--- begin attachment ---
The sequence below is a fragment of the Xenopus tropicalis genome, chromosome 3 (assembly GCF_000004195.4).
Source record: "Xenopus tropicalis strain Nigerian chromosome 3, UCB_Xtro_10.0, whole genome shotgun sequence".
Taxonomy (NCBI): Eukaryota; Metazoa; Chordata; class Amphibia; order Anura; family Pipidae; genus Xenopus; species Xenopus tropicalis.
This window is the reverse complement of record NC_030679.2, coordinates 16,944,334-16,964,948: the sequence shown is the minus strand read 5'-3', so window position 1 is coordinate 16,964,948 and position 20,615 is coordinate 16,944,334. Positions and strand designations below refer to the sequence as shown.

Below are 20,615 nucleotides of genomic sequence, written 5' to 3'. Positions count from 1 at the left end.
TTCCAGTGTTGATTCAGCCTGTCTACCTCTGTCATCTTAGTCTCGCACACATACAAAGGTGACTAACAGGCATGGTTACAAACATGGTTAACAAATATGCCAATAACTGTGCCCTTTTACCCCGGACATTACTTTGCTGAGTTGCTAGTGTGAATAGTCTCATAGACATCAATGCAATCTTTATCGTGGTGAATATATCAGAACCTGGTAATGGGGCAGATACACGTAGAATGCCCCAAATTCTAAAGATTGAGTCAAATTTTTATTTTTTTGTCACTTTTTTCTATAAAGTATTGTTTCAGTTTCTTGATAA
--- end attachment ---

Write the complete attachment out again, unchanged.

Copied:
The sequence below is a fragment of the Xenopus tropicalis genome, chromosome 3 (assembly GCF_000004195.4).
Source record: "Xenopus tropicalis strain Nigerian chromosome 3, UCB_Xtro_10.0, whole genome shotgun sequence".
Taxonomy (NCBI): Eukaryota; Metazoa; Chordata; class Amphibia; order Anura; family Pipidae; genus Xenopus; species Xenopus tropicalis.
This window is the reverse complement of record NC_030679.2, coordinates 16,944,334-16,964,948: the sequence shown is the minus strand read 5'-3', so window position 1 is coordinate 16,964,948 and position 20,615 is coordinate 16,944,334. Positions and strand designations below refer to the sequence as shown.

Below are 20,615 nucleotides of genomic sequence, written 5' to 3'. Positions count from 1 at the left end.
TTCCAGTGTTGATTCAGCCTGTCTACCTCTGTCATCTTAGTCTCGCACACATACAAAGGTGACTAACAGGCATGGTTACAAACATGGTTAACAAATATGCCAATAACTGTGCCCTTTTACCCCGGACATTACTTTGCTGAGTTGCTAGTGTGAATAGTCTCATAGACATCAATGCAATCTTTATCGTGGTGAATATATCAGAACCTGGTAATGGGGCAGATACACGTAGAATGCCCCAAATTCTAAAGATTGAGTCAAATTTTTATTTTTTTGTCACTTTTTTCTATAAAGTATTGTTTCAGTTTCTTGATAA